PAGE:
Jataka Tales by Ellsworth Young

Jataka Tales by Ellen C. Babbitt

The Monkey and the Crocodile by Ellsworth Young

Jataka Tales
by Ellen C. Babbitt

Foreword and Publisher's Note

The Monkey and the Crocodile

How the Turtle Saved His Own Life

The Merchant of Seri

The Turtle Who Couldn't Stop Talking

The Ox Who Won the Forfeit

The Sandy Road

The Quarrel of the Quails

The Measure of Rice

The Foolish, Timid Rabbit

The Wise and Foolish Merchant

The Elephant Girly-Face

The Banyan Deer

The Princes and the Water-Sprite

The King's White Elephant

The Ox Who Never Envied the Pig

Grannie's Blackie

The Crab and the Crane

Why the Owl Is Not King of the Birds


More Jataka Tales
by Ellen C. Babbitt

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The Ox Who Won the Forfeit

LONG ago a man owned a very strong Ox. The owner was so proud of his Ox, that he boasted to every man he met about how strong his Ox was.

One day the owner went into a village, and said to the men there: "I will pay a forfeit of a thousand pieces of silver if my strong Ox cannot draw a line of one hundred wagons."

The men laughed, and said: "Very well; bring your Ox, and we will tie a hundred wagons in a line and see your Ox draw them along."

So the man brought his Ox into the village. A crowd gathered to see the sight. The hundred carts were in line, and the strong Ox was yoked to the first wagon.

Then the owner whipped his Ox, and said: "Get up, you wretch! Get along, you rascal!"

But the Ox had never been talked to in that way, and he stood still. Neither the blows nor the hard names could make him move.

At last the poor man paid his forfeit, and went sadly home. There he threw himself on his bed and cried: "Why did that strong Ox act so? Many a time he has moved heavier loads easily. Why did he shame me before all those people?"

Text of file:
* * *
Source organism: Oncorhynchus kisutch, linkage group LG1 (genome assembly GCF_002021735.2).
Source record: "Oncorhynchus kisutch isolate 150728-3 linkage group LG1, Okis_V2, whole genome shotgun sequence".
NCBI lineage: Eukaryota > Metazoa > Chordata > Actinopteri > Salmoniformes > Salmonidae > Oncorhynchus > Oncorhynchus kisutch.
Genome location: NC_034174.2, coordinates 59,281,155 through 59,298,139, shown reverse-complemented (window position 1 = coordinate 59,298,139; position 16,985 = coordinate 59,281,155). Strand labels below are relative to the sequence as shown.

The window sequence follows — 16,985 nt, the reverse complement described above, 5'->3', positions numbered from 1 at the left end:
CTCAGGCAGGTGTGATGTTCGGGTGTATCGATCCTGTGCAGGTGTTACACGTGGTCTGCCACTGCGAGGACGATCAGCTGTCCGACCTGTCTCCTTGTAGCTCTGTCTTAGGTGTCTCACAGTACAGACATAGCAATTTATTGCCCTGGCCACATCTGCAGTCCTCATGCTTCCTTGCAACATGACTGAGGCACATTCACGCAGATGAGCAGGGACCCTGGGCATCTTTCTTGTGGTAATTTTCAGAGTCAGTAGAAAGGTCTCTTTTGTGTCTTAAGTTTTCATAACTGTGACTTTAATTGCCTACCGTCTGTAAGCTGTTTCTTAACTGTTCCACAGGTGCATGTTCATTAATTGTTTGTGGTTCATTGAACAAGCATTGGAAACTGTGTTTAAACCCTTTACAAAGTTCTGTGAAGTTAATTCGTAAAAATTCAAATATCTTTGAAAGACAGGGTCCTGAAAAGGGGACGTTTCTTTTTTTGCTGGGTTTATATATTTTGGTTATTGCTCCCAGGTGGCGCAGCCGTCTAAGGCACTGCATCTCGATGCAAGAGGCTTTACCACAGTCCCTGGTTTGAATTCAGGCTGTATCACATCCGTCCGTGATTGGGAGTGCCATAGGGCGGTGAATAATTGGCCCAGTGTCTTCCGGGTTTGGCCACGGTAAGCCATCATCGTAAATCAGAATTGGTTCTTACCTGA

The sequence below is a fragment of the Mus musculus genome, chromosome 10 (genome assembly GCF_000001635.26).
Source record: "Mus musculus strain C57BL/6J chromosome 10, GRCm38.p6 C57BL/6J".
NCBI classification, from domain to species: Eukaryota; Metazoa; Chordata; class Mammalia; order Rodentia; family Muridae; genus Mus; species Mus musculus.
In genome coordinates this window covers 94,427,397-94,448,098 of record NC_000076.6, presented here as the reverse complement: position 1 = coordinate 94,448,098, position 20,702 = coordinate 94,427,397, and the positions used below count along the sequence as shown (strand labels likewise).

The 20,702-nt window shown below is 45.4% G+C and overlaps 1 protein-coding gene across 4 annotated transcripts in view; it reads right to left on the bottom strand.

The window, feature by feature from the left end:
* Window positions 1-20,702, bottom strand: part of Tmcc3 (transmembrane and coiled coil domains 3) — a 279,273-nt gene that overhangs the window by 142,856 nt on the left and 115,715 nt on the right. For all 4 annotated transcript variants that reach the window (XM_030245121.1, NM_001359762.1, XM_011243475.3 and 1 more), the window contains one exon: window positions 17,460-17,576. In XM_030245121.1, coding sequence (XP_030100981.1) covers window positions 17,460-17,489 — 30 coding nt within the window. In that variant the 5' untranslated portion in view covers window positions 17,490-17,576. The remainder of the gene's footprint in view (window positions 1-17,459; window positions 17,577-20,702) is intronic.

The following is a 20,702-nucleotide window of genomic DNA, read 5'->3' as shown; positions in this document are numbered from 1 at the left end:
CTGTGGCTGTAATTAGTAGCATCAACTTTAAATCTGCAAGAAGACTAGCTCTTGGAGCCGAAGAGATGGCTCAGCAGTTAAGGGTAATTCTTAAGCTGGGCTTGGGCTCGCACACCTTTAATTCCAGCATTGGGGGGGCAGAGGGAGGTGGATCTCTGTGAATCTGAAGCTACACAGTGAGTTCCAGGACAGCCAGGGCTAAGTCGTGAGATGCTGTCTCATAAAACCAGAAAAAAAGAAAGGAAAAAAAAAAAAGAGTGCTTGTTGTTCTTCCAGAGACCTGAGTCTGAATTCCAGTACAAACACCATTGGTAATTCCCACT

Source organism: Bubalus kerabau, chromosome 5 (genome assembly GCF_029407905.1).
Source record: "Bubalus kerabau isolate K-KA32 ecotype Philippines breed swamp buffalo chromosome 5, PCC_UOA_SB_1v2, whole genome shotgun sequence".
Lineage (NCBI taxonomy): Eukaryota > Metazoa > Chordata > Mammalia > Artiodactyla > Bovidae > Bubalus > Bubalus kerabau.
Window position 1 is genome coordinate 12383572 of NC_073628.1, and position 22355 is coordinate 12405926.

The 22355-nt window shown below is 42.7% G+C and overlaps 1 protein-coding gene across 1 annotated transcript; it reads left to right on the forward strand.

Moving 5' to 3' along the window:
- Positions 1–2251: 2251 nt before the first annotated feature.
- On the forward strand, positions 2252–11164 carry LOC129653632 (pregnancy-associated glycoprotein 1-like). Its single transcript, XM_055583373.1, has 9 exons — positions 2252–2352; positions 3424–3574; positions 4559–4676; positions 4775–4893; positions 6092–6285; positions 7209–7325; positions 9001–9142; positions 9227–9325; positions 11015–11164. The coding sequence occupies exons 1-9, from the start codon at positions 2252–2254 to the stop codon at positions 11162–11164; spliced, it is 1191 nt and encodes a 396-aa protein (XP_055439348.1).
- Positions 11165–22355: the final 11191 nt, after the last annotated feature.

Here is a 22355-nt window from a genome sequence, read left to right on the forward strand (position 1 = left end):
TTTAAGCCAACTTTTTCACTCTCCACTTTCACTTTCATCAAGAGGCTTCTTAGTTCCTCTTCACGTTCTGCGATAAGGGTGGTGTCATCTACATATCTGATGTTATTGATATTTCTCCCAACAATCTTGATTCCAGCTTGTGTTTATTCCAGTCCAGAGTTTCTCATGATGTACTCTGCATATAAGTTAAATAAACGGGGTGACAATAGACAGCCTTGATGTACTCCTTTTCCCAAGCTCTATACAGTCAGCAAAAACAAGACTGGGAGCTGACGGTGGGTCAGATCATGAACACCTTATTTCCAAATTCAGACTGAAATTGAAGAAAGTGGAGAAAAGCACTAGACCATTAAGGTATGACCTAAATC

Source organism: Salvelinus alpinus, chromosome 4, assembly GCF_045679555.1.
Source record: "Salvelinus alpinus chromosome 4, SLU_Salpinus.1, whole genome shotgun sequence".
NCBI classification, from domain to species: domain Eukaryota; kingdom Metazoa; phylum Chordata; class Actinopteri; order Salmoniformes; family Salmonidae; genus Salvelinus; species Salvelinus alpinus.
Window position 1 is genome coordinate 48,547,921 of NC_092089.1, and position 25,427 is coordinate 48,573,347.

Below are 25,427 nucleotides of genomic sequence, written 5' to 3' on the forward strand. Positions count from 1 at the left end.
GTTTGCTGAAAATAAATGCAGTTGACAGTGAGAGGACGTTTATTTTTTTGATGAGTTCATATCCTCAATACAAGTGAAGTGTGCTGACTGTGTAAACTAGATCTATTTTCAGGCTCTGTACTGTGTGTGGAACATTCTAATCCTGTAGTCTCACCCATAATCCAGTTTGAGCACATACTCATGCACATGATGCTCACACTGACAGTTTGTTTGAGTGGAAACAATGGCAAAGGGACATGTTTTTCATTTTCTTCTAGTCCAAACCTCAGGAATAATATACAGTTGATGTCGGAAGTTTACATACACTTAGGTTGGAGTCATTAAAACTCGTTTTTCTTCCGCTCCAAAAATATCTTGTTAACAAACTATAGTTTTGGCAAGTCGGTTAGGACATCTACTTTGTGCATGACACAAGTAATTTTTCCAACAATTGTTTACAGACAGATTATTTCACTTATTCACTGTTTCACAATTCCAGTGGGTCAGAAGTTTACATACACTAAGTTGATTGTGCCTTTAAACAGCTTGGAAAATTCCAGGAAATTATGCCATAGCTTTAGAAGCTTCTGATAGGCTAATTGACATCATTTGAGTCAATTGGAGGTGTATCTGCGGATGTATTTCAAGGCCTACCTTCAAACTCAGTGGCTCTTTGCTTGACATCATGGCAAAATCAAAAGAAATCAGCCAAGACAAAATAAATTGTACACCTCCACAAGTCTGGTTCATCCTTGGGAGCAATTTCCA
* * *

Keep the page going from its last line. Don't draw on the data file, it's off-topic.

At last he got up and went about his work. When he went to feed the Ox that night, the Ox turned to him and said: "Why did you whip me to-day? You never whipped me before. Why did you call me 'wretch' and 'rascal'? You never called me hard names before."

Then the man said: "I will never treat you badly again. I am sorry I whipped you and called you names. I will never do so any more. Forgive me."

"Very well," said the Ox. "To-morrow I will go into the village and draw the one hundred carts for you. You have always been a kind master until to-day. To-morrow you shall gain what you lost."

The next morning the owner fed the Ox well, and hung a garland of flowers about his neck. When they went into the village the men laughed at the man again.

They said: "Did you come back to lose more money?"

"To-day I will pay a forfeit of two thousand pieces of silver if my Ox is not strong enough to pull the one hundred carts," said the owner.

So again the carts were placed in a line, and the Ox was yoked to the first. A crowd came to watch again. The owner said: "Good Ox, show how strong you are! You fine, fine creature!" And he patted his neck and stroked his sides.

At once the Ox pulled with all his strength. The carts moved on until the last cart stood where the first had been.

Then the crowd shouted, and they paid back the forfeit the man had lost, saying: "Your Ox is the strongest Ox we ever saw."

And the Ox and the man went home, happy.

Babbitt, Ellen C. Jataka Tales. Ellsworth Young, illustrator. New York: The Century Co., 1912.


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